Remember that the data for these two gunners are identical—except for the order. Any enumerative test would not have been able to distinguish between these two performances. As Deming emphasized, hypothesis tests are inappropriate because they bury sequence of the data.
It is also important to look at the histogram for the data. The histograms are also identical, and the data are clearly nonsymmetrical. It is not normally distributed data. Enumerative methods are commonly based on the assumption of normal data, but skewed data, such as these, are fine for control charting.
It is important that you should never draw a normal distribution over a histogram for an analytic process. Not only does it provide no benefit and is meaningless, but it also can hide the voice of the process speaking in the histogram. In this case, we can see that the gunner seems more likely to overshoot than undershoot. We might decide to collect more data and to investigate the causes.
Although we can eliminate special causes, such as wild shooting and inexperience, a process improvement requires a system change. This is what a clever admiral did in 1898 to achieve dramatically better quality. The ship game simulates the process improvement that he devised. Students play the game again with the process improvement, and control limits are adjusted.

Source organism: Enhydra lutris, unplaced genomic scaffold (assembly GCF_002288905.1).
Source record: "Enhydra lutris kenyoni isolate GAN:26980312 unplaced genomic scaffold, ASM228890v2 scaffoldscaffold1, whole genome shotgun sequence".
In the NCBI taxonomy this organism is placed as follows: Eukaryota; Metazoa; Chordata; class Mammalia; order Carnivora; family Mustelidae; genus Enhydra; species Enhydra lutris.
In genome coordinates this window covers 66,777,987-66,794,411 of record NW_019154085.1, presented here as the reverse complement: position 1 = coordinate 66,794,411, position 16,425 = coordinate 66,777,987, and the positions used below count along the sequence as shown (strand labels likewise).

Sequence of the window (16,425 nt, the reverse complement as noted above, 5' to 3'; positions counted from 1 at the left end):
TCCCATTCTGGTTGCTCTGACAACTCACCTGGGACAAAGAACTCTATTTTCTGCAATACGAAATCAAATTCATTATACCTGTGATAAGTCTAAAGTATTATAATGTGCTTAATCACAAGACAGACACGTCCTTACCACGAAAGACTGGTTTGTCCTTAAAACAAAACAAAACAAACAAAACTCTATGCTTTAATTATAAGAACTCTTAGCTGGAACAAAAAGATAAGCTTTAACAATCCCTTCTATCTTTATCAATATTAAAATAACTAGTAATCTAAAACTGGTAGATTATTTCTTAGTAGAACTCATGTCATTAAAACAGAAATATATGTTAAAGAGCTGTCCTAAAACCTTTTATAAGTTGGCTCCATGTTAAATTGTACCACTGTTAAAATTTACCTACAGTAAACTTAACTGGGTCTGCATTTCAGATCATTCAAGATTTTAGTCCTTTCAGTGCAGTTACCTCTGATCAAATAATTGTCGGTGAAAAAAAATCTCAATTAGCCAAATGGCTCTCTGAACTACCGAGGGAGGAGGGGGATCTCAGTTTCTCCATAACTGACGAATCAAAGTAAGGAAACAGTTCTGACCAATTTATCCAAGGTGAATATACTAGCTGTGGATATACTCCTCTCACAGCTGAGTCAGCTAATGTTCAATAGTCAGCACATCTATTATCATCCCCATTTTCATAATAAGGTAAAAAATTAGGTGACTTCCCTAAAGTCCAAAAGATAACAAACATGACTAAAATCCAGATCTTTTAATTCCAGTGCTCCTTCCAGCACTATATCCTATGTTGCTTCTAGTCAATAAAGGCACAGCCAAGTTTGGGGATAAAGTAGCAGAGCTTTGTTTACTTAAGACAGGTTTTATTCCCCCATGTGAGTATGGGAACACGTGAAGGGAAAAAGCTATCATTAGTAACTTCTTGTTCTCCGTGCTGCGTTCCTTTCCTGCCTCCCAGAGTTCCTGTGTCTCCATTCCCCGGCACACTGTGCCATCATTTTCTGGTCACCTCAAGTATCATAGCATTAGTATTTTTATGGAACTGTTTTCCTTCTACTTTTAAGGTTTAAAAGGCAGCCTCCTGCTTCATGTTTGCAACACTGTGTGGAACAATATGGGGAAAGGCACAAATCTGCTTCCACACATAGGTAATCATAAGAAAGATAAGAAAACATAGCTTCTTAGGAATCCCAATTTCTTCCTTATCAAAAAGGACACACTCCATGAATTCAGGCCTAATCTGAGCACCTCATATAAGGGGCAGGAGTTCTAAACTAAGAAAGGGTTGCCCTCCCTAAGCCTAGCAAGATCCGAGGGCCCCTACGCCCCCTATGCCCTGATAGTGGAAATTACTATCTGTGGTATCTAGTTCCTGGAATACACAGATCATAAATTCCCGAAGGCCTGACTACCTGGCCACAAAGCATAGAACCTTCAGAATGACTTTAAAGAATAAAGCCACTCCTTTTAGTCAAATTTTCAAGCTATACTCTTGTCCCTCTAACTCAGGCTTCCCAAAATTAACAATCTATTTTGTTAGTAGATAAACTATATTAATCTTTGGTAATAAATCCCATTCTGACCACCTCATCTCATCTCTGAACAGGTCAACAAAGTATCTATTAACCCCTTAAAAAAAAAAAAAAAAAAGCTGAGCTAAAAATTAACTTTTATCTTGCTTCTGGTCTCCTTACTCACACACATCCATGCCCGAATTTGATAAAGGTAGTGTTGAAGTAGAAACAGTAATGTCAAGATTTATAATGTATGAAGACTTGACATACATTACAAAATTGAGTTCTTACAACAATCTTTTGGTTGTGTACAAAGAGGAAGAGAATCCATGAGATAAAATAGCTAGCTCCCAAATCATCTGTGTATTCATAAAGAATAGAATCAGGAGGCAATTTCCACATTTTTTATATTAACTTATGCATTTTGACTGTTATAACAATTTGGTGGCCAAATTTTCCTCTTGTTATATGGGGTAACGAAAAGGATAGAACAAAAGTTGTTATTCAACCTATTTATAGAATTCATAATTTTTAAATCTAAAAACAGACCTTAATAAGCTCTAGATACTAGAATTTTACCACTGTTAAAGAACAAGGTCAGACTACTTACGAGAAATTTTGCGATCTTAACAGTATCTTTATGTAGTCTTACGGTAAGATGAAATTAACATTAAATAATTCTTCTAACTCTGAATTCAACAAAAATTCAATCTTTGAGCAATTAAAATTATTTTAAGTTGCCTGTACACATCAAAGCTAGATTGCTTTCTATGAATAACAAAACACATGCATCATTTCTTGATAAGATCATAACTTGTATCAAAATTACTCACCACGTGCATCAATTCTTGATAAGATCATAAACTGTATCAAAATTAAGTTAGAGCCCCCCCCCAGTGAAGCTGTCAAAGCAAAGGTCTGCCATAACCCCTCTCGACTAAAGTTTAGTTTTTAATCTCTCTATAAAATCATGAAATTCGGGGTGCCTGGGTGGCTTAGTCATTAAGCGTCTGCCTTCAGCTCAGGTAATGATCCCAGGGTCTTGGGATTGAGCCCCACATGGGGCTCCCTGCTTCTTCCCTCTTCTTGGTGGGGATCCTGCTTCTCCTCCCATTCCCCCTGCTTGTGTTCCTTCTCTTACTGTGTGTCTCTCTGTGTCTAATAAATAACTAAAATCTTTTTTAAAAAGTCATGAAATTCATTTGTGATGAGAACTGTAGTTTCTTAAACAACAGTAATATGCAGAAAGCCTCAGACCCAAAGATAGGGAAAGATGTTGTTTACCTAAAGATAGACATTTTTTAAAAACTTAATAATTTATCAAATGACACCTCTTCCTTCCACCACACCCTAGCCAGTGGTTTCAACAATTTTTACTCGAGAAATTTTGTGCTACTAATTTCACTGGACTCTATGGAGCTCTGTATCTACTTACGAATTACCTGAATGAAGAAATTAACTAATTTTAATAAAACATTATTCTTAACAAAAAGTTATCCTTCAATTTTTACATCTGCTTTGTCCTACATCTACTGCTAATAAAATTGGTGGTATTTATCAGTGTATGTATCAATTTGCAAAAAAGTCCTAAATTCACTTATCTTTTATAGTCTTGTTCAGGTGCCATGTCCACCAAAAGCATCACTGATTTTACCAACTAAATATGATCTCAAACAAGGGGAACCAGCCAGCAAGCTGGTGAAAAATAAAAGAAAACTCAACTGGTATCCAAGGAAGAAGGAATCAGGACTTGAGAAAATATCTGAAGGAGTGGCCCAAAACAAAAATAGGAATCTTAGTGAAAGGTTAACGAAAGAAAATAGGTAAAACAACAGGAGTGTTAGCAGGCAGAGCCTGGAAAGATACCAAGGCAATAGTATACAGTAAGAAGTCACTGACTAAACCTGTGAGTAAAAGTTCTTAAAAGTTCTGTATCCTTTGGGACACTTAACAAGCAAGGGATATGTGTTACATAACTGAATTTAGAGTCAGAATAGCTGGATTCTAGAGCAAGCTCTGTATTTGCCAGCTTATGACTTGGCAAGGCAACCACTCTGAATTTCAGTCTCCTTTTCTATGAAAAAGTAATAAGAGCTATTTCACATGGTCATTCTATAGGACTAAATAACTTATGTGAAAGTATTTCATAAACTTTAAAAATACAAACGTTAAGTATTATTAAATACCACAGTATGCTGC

It seems incredible that it took decades for such a simple yet brilliant idea to be adopted in the Navy. Yet how incredible is it that there is still such poor understanding of Shewhart’s and Deming’s simple yet brilliant control charts? Why has it taken so long for people to understand that processes need analytic methods, not enumerative ones?
Enumerative studies are suited to studying existing, fixed populations, where the population can be fully characterized. The analytic methods of Shewhart are used to study changing processes and to predict their future behavior.
Acknowledgement
I would like to thank Scott Hindle for his thoughtful contributions, comments, and discussion on this article.
Comments
Hypothesis Testing
Are you saying Quality professionals have no use for Hypothesis Testing? I understand Hypothesis Tests assume static states. What if I am trying to reduce variation in a molding process (process improvement) and want to compare products coming from two cavities. Of course to compare means from the 2 cavities the mean would have to be a useful statistic (implying a stable process characterized by a single distribution). I do not see why you are bashing the fact that quality professionals learn statistical methods for making valid comparisons while taking into account the inherent variability in the data.
Molding Cavity Variation